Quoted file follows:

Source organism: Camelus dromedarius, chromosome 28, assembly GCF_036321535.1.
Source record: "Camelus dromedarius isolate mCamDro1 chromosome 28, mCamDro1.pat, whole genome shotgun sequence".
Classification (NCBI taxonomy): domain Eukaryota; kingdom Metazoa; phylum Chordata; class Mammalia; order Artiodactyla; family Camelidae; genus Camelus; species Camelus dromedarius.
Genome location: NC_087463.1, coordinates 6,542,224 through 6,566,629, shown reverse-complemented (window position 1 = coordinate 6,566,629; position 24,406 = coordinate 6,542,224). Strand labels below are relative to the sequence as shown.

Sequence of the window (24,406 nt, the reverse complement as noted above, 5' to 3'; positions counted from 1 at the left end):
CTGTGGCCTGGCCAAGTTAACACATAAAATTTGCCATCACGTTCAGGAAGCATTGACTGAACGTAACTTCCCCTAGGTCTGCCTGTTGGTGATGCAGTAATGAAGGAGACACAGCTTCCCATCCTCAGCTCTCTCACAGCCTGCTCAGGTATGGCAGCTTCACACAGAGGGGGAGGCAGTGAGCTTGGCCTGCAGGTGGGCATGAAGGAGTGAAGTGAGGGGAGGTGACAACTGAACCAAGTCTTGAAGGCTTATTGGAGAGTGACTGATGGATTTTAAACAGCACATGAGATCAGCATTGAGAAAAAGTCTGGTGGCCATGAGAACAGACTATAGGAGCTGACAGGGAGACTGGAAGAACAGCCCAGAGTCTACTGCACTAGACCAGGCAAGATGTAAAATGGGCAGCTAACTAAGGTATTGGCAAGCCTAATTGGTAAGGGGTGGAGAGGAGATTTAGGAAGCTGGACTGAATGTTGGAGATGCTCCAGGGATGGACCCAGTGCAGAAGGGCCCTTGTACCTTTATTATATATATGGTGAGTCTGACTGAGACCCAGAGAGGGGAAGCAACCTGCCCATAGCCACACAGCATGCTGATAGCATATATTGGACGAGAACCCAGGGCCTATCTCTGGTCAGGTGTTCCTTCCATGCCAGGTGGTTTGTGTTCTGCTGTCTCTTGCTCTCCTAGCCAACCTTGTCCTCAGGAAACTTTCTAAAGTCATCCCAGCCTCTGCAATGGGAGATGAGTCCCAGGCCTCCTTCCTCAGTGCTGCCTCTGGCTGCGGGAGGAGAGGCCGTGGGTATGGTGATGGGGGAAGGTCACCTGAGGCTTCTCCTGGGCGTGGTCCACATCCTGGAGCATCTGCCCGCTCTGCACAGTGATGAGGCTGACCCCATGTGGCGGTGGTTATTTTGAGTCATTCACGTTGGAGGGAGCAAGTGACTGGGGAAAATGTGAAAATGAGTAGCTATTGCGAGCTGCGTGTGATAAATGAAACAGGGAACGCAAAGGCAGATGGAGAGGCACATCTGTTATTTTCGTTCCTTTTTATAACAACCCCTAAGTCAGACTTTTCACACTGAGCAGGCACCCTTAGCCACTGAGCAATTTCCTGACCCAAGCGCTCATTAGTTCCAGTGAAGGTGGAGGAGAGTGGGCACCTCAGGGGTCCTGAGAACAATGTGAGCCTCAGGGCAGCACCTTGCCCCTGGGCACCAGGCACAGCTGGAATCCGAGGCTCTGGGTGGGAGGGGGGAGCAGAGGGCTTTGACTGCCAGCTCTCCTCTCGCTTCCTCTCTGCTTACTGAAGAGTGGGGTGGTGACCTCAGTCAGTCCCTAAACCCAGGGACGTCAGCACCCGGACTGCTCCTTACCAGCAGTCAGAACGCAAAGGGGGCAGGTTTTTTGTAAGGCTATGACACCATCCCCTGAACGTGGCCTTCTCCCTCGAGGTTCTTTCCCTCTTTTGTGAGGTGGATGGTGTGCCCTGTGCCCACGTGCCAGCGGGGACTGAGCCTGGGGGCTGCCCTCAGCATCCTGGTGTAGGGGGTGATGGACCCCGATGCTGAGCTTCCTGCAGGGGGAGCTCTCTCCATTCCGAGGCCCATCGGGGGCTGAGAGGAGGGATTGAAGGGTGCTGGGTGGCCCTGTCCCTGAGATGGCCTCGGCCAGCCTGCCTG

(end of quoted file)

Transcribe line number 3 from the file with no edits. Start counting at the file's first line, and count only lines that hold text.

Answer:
Classification (NCBI taxonomy): domain Eukaryota; kingdom Metazoa; phylum Chordata; class Mammalia; order Artiodactyla; family Camelidae; genus Camelus; species Camelus dromedarius.